Russians, especially those who had lived in Estonia before 1940,
or were from families of local Russians. Archbishop John of
Finland was appointed the locum tenens of the see of Tallinn.
He started the gradual organization of the life of an autonomous
Church. It was not easy, however. The reaction of the Moscow
Patriarchate was strong and for three months, she even broke
communion with the EP. It was restored just after an agreement
of Zurich, which enacted the existence parallel jurisdiction
of the autonomous Church and a Moscow Patriarchate diocese.
A referendum was held in every parish and every priest was free
to choose his jurisdiction. A majority of parishes (58) choose
autonomy in jurisdiction of the EP. While due to large numbers
Soviet-era immigrants, the majority of faithful was and is on
the side of the MP, it was not more than 10,700 who gave their
vote for Moscow and just 1,100 in Tallinn (roughly half of 400,000
population of the capital are Russian-speaking). But even after
the referendum, the Moscow Patriarchate continued to struggle
against the autonomous Church, using diplomatic, legal and other
means. The main issue for all these years has been the properties.
internal life of the EOC had to be started practically from
zero. In addition to the pressure from the MP, there was much
irresolution and tensions among priests. The émigré Church Administration
in Stockholm remained the only official organ of the Church.
But regular archpastoral visits, clergy meetings and material
help from Finland, Greece and elsewhere helped the situation
to certain extent. It was clear that the Church needed a locally
residing Primate. But there were no good candidates; elderly
archpriest Symeon Kruzhkov was ordained in late 1998, but he
was already terminally ill and deceased soon. So, the EP was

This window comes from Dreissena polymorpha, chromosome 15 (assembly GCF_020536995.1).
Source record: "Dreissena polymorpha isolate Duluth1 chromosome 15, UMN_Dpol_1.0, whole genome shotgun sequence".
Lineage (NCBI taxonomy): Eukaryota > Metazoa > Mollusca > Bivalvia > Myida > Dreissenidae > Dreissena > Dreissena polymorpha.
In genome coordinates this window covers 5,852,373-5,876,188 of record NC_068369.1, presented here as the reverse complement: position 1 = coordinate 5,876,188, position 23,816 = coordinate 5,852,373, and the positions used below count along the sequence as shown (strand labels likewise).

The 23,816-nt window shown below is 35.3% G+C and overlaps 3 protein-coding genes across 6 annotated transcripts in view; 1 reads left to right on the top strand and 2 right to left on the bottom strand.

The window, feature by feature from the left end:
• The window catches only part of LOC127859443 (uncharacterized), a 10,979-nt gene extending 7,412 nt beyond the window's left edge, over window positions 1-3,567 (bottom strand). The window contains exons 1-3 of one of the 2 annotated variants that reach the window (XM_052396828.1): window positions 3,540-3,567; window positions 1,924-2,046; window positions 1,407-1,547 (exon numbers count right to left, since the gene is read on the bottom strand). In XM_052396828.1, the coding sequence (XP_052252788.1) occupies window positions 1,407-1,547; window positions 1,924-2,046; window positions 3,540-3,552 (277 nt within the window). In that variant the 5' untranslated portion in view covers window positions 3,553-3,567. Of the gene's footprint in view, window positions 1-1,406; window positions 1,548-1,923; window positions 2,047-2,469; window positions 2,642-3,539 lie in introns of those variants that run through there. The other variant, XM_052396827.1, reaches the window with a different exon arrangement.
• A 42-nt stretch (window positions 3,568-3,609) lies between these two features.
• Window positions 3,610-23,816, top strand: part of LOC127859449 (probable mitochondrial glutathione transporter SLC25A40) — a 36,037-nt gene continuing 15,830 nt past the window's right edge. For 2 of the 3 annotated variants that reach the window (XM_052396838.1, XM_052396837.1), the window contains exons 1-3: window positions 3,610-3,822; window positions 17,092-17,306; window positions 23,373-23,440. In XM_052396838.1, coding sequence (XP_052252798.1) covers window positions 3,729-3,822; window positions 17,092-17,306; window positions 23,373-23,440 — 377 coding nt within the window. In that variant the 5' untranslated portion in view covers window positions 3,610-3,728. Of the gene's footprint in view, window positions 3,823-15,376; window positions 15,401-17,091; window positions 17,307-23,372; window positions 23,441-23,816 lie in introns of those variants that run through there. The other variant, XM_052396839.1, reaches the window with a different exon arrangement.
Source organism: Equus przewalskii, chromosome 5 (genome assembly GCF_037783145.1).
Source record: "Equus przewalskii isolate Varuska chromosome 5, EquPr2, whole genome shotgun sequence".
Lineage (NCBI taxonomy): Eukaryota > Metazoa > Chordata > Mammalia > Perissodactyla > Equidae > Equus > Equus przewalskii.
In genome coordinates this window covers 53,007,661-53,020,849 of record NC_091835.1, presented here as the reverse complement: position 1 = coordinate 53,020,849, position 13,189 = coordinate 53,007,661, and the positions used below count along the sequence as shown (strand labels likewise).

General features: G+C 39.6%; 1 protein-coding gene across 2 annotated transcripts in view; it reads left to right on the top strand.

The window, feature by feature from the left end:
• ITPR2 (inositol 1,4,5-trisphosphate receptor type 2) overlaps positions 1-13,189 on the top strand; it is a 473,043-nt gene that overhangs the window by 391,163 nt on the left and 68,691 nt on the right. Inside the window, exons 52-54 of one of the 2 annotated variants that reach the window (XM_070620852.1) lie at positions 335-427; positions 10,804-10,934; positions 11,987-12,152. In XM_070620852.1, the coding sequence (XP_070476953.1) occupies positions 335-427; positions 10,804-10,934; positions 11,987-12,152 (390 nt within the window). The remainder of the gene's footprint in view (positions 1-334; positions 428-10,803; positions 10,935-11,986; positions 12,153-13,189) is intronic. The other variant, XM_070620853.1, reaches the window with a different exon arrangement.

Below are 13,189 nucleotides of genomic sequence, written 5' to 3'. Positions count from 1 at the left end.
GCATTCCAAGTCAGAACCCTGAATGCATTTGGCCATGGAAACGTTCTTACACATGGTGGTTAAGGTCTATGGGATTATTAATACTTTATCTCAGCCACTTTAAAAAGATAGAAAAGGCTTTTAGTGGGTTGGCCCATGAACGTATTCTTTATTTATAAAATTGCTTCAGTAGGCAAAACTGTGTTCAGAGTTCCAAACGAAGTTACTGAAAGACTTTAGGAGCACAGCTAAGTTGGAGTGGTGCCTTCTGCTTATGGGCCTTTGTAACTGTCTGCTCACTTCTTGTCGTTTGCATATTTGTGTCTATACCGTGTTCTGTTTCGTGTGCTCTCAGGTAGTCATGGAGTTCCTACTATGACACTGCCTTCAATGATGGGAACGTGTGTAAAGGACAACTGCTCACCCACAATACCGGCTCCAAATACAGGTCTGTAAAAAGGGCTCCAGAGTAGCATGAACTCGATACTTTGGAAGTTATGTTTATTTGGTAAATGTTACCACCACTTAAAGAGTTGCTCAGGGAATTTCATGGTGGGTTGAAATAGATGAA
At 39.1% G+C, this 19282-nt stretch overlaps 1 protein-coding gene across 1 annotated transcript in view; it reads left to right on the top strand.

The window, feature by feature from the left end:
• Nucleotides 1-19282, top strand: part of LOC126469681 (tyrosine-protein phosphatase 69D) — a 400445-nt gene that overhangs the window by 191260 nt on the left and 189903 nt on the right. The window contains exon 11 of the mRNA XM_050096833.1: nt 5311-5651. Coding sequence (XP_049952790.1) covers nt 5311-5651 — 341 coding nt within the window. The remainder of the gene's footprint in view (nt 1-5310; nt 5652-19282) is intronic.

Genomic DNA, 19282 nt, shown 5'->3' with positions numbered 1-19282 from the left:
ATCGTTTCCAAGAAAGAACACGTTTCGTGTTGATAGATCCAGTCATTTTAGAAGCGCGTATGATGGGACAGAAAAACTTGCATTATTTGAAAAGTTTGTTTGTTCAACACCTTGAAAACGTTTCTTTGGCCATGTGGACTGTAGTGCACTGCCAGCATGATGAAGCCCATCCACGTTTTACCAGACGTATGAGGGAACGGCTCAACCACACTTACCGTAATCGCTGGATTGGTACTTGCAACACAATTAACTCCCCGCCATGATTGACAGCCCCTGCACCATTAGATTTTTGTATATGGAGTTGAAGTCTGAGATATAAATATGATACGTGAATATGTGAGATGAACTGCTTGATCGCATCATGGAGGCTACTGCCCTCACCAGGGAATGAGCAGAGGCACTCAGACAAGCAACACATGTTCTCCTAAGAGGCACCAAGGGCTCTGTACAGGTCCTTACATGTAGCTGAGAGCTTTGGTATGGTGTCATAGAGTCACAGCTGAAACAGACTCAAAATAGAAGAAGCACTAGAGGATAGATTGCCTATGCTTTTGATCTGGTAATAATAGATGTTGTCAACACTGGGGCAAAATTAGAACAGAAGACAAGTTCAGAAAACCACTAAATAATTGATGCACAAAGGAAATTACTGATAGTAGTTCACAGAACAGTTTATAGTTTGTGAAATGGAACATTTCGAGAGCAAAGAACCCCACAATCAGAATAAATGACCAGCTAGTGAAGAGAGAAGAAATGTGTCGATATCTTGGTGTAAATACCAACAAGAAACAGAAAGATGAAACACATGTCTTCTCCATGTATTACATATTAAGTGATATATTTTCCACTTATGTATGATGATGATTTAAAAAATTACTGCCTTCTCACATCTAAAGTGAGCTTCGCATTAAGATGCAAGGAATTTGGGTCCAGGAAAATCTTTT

asked to propose a candidate for the office of Metropolitan
(the title of the Primate of OCE).
the EP proposed HG Bishop Stephanos of Nazianzus, residing in
Nice. He had visited Estonia already in 1997, and was known
to the Church. After much discussion, he was chosen on March
9, 1999, as the new Primate of the OCE. Same year the General
Assembly was first convoked, Church Administration chosen and
so, gradually, the Church life began to be organized.
Stephanos managed to unite the fractions among the priests and
to give a regular pastoral counsel to the clergy. The normalization
of the economy of the Church took, however, several years. There
were achievements in other fields, too. In 2003, new Statutes
were adopted. According to these, the Church is divided in three
dioceses; two are yet vacant, but hopefully not for long. A
seminary, named after St. Platon, was established, growing from
more free courses in theology. Publishing work has been active,
and catechetic, liturgical and other kinds of spiritual literature
are printed every year. The journal Usk ja Elu (“Faith and Life”),
which has been published with gaps for a hundred years now,
and had been in the hand of the Estonian Orthodox émigrés, is
now published again in Estonia. Lately, it has been transformed
into a serious theological paper. In addition, a pastoral newsletter
Metropoolia has been issued since 2001. The number of priests
and deacons has more than doubled in 8 years (17 priests and
2 deacons in 1999, 28 priests and 10 deacons in 2007). There
are three priest-monks, one monk and one nun, and plans to open
a nunnery on the island Saaremaa. In general, the Church has
some 25, 000 faithful, and the parish statistics show a growth
of the numbers; especially the high numbers of conversions of
the irreligious or other Christians. Both Estonian and Church
Slavonic/Russian are used in services and sermons. The EOC is
involved in active diaconal and youth work, has good ecumenical
relations both on national and international levels, and relations
with sister Churches, especially in Greece and Finland. The
relations with the Moscow Patriarchate are not free of tensions
even now, but there have been some official contacts recently.
despite being a lesser sister in comparison to most local Orthodox
Churches and having lived through dark years of persecution,
the OCE has managed to survive, strived forward and proclaimed
the Gospel in various circumstances. The blessing and support
of the Great Mother Church of Christ has also carried her through
difficult times and brought her to a new life. Now, she is enjoying
the first fruits of the new sowing and looking hopefully towards
the future under the wise leadership of her Archpastor.